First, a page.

How can I help my child to learn German (or maintain it)?
* Read stories - Spielwelt has a great children's library, sorted by comprehension level, to help you.
* The ACT Public Library also has German books for children and adults (click that link to search their collection, from the comfort of your chair. If you are a member of the ACT Public Library (it's free), you can order books online, and then just collect them from the reserved shelving when you go to the library - which makes a visit to the library with young children MUCH easier!).
* There are also German books for children and adults at Das Zentrum in Civic.
* You can also order books, CDs and DVDs from eBay, or Amazon in Germany.
* Sign up for the free newsletters, order books, games, CDs or DVDs from the wonderfully inspiring German bilingual support agency, the Alphabet Garten.
* Listen to CDs - music or stories. These are also available at the Spielwelt library.
* Watch German language videos / DVDs. Some families have a rule that they only watch TV or videos in German.
* Download German children's television programs (and a few for yourself!) using the German Online TV Recorder.
* Talk to them in German as much as possible. You will find that speaking to your children in German outside the home will bring you in contact with other German speakers in the community - which will further help your children learn German.
* Download Alphabet Garten's excellent e-book called Parenting auf Deutsch, which lists a couple of hundred of the most common things you say to children throughout the day, in German (and English). I recommend you also join the Alphabet Garten, and get any updates to this wonderful resource, and get their free e-newsletters which will inspire and support you.
* Put the German radio program on (Bretzelfunk Thursday mornings 7-9am on 91.1FM, or any of the other German radio shows) in the background, even if kids don't understand it, they will get a feel for the language.
* Play German CDs in the car and at home (even if they are adult oriented - just to give the children the lilt and feel of the language, which all helps)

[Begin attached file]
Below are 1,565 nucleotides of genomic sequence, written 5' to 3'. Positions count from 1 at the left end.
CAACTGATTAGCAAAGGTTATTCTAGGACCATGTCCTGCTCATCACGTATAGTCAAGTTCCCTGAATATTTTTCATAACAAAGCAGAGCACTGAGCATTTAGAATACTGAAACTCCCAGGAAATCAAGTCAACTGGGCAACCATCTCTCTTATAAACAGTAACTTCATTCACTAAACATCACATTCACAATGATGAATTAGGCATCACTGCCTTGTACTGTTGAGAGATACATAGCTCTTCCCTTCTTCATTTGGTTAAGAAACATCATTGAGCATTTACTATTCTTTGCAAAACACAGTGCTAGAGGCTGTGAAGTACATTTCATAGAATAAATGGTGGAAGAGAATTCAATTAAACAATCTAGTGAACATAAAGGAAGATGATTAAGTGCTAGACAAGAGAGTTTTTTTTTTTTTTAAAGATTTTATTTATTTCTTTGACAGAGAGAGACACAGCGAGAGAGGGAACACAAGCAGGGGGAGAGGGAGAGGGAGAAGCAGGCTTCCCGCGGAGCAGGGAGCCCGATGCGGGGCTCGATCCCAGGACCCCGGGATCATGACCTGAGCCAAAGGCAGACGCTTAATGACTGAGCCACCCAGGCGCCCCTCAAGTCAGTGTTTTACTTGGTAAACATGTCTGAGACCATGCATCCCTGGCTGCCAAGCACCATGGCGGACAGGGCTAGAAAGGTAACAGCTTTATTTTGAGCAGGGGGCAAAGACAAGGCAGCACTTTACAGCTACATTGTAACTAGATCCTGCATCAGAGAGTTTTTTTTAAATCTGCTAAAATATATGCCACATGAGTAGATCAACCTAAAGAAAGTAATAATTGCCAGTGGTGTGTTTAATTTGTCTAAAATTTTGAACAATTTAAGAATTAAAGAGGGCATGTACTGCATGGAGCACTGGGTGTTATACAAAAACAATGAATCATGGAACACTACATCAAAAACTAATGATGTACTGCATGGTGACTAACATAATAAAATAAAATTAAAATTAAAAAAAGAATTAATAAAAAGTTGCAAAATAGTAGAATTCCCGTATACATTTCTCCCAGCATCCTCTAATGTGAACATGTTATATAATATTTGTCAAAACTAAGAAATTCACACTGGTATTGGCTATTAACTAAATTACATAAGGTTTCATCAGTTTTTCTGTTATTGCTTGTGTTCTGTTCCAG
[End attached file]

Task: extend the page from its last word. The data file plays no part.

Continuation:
* Make signs for the furniture in your home, with the German names on them to remind yourselves: Der Tisch (the table), der Kuehlschrank (the fridge) and so on. Kids can help to decorate the signs.
* Whether you speak a smattering of German or only English at home, you can download the GAP Sign Language posters, and start using the sign language together with either the German or the English words, in your day to day activities with your child. Eventually, your child will understand what is meant when only the German word and the sign are presented (as they are at the GAP) - with no need for an English translation. This is an excellent way for the brain to make a direction connection with comprehension and the German word, without the need for an internal translation to English.
* Hire a German speaking babysitter. Email the Spielwelt address for a list of German speaking babysitters in Canberra, including some of our wonderfully qualified teaching staff.
* Get a German speaking nanny. You can even get one with a wealth of knowledge, culture and childrearing experience, through an innovative program called Granny Aupair.
* Sign up for Dr Susanne Doepke's free newsletter, Bilingual Snippets.
* See Dr Doepke's Bilingual Options website for information about supporting your child's language learning at home. She is also a speech therapist, so if you have questions about bilingualism and language delay or other speech queries, her newsletters are a wonderful resource. Back issues are available on the website, too.
How to further support fluent children 5yrs plus (ie from bilingual homes):
* Join Pfadfinder Scouts (more info on this webpage)
* Continue to meet with German friends
* Listen to German CDs
* Watch German DVDs
* Download German television, There are some great kids programs with highly educational themes, that are lots of fun: Try TanzAlarm, WOW Entdeckerzone, Loewenzahn, for starters. There is Pippi Langstrumpf, Bibi Bloxberg, Bibi und Tina, Clifford, Madeleine all for fun, too; and much more, of course. Thomas the Tank Engine in German is too complex for a learner, but Bob der Baumeister is sure to please. Lars der Eisbaer is also a lovely series of gentle, friendly episodes for young children. If you can catch little episodes of Sandmaennchen, you'll really be feeling German, as that's been running for years!
* Enrol at the ACT German Language School for Saturday morning classes (children and adults).
* Some families make sure that everything that's fun for children is done in German, as much as possible: TV, videos, computer games, electronic games, Scouts, friends....
* Leapster makes a German version of this popular hand-held electronic game, with many popular games in German. You need a German hand-held unit (look for one on eBay.de or purchase one overseas) for the German game cartridges to work. The games are reasonably educational.
* More info on all of these in our webpage, under the Other Schools & Playgroups links on the left-hand menu bar.
How to support learner children 5yrs plus:
* See the list above about what to do at home.
* Join Pfadfinder Scouts (medium comprehension levels minimum; and subject to 5 fluent:1 learner ratio of children in Scout group... BUT we are taking expressions of interest for a German-Learner Scout group, so please let us know if you would be interested in that group).
* Check the list of how to support fluent children (above), too.